Current News & Issues

The Bull Market Began 10 Years Ago. Why Aren’t More People Celebrating?

The wealthy have been getting richer since the market increased and wages for working people and families have been stagnant. One of the reasons is because computer algorithms are being used to manipulate the market with favor toward wealthy investors.


Americans are still scarred by the financial crisis, and the fruits of this decade’s record-breaking rally fell mostly to the rich.

The financial system had nearly collapsed. The deepest recession in decades was devouring over 700,000 jobs a month. Roughly $13 trillion in stock market wealth, slowly rebuilt since the dot-com bust, had again been incinerated.

It was March 2009. And it was one of the best times in a generation to buy stocks.

A decade later, the bull market that began back then ranks among the great rallies in stock-market history. The 305 percent surge in the S&P 500 is the index’s second-best run ever.

The rise has generated more than $30 trillion in wealth. Adjusted for inflation, that is the most created during any bull run on record, edging out the $25 trillion in gains during the epic streak from December 1987 to March 2000, which ended with the bursting of the dot-com bubble, according to Federal Reserve data.

But compared with Americans’ attitudes during that earlier climb, reactions to the latest rally are downright subdued. There has been no frenzy for stock trading. Nobody is quitting an accounting, advertising, or waitressing job to concentrate on day trading.

Why so somber?

The psychological and financial damage inflicted by the 2008 financial crisis and the ensuing Great Recession continue to weigh heavily. Fewer people are invested in stocks than before that meltdown, and many of them are wary of taking their gains for granted. That caution could last for decades.

“This was probably the most disliked or most suspected rally that we’ve ever had in the stock market,” said Charles Geisst, a professor at Manhattan College who has studied the history of financial markets.

On March 9, 2009, the day the bull market was born, the stock market, like the economy, was in deep, seemingly existential distress. The S&P 500 was down 57 percent from its 2007 peak.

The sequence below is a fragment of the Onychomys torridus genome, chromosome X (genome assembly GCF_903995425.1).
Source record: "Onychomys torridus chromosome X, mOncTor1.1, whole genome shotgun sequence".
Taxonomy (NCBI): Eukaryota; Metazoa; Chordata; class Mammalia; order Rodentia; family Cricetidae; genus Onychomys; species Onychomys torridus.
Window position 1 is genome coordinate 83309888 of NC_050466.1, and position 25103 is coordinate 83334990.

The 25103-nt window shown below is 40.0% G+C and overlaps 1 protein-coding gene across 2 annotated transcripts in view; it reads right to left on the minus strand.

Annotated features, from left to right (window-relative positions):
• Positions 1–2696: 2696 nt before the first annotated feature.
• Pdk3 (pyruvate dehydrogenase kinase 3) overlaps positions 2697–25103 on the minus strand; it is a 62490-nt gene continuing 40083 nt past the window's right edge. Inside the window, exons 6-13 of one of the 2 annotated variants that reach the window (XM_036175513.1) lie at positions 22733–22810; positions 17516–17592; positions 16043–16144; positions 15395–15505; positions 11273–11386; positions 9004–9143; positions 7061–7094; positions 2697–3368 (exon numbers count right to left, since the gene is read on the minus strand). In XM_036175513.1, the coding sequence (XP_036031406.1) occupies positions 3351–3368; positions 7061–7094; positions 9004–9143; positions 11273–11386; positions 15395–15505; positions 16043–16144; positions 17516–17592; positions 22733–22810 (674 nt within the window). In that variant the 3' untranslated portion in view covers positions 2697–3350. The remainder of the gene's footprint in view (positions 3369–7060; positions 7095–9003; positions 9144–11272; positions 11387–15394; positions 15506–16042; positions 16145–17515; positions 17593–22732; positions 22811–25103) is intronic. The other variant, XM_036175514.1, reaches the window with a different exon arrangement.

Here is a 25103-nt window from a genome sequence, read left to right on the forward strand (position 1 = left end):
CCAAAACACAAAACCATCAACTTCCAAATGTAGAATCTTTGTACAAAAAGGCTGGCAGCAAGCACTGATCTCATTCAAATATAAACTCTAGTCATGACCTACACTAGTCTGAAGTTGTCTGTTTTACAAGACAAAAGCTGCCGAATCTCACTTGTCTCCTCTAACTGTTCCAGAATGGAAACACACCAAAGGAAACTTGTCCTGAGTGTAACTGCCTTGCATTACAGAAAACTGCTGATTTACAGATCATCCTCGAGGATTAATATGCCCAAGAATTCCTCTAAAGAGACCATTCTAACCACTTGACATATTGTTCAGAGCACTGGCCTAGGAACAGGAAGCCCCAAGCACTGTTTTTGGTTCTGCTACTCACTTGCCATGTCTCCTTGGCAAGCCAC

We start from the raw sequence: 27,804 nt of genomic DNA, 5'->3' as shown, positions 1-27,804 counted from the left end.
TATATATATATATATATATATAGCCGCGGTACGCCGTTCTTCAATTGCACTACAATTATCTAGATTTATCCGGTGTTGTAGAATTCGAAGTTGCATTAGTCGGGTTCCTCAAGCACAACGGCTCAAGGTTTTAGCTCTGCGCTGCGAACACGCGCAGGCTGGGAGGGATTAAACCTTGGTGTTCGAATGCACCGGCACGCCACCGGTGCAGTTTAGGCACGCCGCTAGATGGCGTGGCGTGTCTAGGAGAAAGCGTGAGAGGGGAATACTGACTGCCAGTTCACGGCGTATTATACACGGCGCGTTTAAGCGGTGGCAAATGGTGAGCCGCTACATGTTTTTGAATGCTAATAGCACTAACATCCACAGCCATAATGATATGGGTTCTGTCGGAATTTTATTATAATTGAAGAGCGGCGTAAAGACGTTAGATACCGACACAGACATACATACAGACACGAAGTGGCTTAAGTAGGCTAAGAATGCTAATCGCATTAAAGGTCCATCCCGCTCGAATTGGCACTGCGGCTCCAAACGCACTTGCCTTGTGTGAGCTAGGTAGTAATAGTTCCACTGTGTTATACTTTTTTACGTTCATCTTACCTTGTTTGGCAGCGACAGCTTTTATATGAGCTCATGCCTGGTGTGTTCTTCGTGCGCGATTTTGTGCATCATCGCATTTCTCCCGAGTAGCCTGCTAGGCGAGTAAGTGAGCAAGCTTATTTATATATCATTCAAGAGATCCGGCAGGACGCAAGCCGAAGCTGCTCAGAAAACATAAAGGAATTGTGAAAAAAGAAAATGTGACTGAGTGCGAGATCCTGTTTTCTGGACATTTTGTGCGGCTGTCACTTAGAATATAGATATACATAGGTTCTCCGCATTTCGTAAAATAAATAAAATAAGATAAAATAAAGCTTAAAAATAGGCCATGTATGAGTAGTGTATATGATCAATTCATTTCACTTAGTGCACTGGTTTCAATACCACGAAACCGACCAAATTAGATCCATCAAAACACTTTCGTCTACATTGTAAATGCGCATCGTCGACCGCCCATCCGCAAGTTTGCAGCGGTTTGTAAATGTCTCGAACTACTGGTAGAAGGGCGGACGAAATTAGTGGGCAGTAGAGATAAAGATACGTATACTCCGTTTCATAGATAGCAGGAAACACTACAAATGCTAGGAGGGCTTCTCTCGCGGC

Compounding the pain was the nationwide collapse in home prices, which landed a direct hit on most households’ greatest source of wealth.


The one-two punch destroyed the finances of millions of families. Between 2007 and 2010, the median wealth of a household in the United States dropped 44 percent, knocked below 1969 levels.


“That should have been the signal to everyone that you can go out there and buy stocks with impunity,” said Byron Wien, vice chairman of the private wealth group at Blackstone, the private equity firm.

But to buy stocks, you need money. After watching their fortunes — and retirement funds — shrivel, few Americans were in a position to take a fresh flier on beaten-down stocks.

Those who could were already well-off. In 2007, the wealthiest 10 percent of American families owned 81 percent of the nation’s household stock market wealth, according Ed Wolff, a professor of economics at New York University who studies the distribution of wealth in the United States. By 2016, they owned 84 percent, he said.

The recovery in the stock market made those families even richer, increasing their net worth by double-digit percentages. Median American family wealth, meanwhile, dropped 34 percent.

In the past, such episodes of wealth destruction cast long shadows. For much of the 20th century, the financial habits of the American public were heavily influenced by memories of the Great Depression.

Even in the 1960s, survey data showed that people who were young during the Great Depression were much less likely to invest in stocks, according to research by two economists, Ulrike Malmendier of the University of California, Berkeley, and Stefan Nagel of the University of Chicago.



{{ message }}

{{ 'Comments are closed.' | trans }}